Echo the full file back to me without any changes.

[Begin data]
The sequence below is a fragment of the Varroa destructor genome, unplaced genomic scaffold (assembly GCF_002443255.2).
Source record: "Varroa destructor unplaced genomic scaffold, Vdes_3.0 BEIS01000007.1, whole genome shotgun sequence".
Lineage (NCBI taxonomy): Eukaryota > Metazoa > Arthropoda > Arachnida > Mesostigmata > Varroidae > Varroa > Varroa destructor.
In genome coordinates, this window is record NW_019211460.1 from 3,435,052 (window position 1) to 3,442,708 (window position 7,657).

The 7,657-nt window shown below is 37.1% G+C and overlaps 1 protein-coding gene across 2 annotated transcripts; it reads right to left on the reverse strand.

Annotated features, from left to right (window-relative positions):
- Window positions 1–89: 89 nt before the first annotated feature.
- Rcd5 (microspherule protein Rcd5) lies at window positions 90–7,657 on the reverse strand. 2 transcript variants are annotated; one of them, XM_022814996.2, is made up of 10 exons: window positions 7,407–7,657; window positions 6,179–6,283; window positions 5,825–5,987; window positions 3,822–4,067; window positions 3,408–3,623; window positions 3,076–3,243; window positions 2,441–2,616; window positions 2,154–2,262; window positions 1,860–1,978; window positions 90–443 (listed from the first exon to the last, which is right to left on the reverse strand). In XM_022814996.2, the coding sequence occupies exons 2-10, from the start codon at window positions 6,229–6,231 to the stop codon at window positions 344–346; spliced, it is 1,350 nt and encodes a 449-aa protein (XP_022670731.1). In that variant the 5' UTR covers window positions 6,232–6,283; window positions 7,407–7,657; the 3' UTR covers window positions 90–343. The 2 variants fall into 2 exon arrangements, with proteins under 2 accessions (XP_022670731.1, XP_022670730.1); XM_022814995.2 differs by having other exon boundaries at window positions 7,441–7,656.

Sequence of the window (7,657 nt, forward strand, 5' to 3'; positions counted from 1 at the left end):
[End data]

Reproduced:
The sequence below is a fragment of the Varroa destructor genome, unplaced genomic scaffold (assembly GCF_002443255.2).
Source record: "Varroa destructor unplaced genomic scaffold, Vdes_3.0 BEIS01000007.1, whole genome shotgun sequence".
Lineage (NCBI taxonomy): Eukaryota > Metazoa > Arthropoda > Arachnida > Mesostigmata > Varroidae > Varroa > Varroa destructor.
In genome coordinates, this window is record NW_019211460.1 from 3,435,052 (window position 1) to 3,442,708 (window position 7,657).

The 7,657-nt window shown below is 37.1% G+C and overlaps 1 protein-coding gene across 2 annotated transcripts; it reads right to left on the reverse strand.

Annotated features, from left to right (window-relative positions):
- Window positions 1–89: 89 nt before the first annotated feature.
- Rcd5 (microspherule protein Rcd5) lies at window positions 90–7,657 on the reverse strand. 2 transcript variants are annotated; one of them, XM_022814996.2, is made up of 10 exons: window positions 7,407–7,657; window positions 6,179–6,283; window positions 5,825–5,987; window positions 3,822–4,067; window positions 3,408–3,623; window positions 3,076–3,243; window positions 2,441–2,616; window positions 2,154–2,262; window positions 1,860–1,978; window positions 90–443 (listed from the first exon to the last, which is right to left on the reverse strand). In XM_022814996.2, the coding sequence occupies exons 2-10, from the start codon at window positions 6,229–6,231 to the stop codon at window positions 344–346; spliced, it is 1,350 nt and encodes a 449-aa protein (XP_022670731.1). In that variant the 5' UTR covers window positions 6,232–6,283; window positions 7,407–7,657; the 3' UTR covers window positions 90–343. The 2 variants fall into 2 exon arrangements, with proteins under 2 accessions (XP_022670731.1, XP_022670730.1); XM_022814995.2 differs by having other exon boundaries at window positions 7,441–7,656.

Sequence of the window (7,657 nt, forward strand, 5' to 3'; positions counted from 1 at the left end):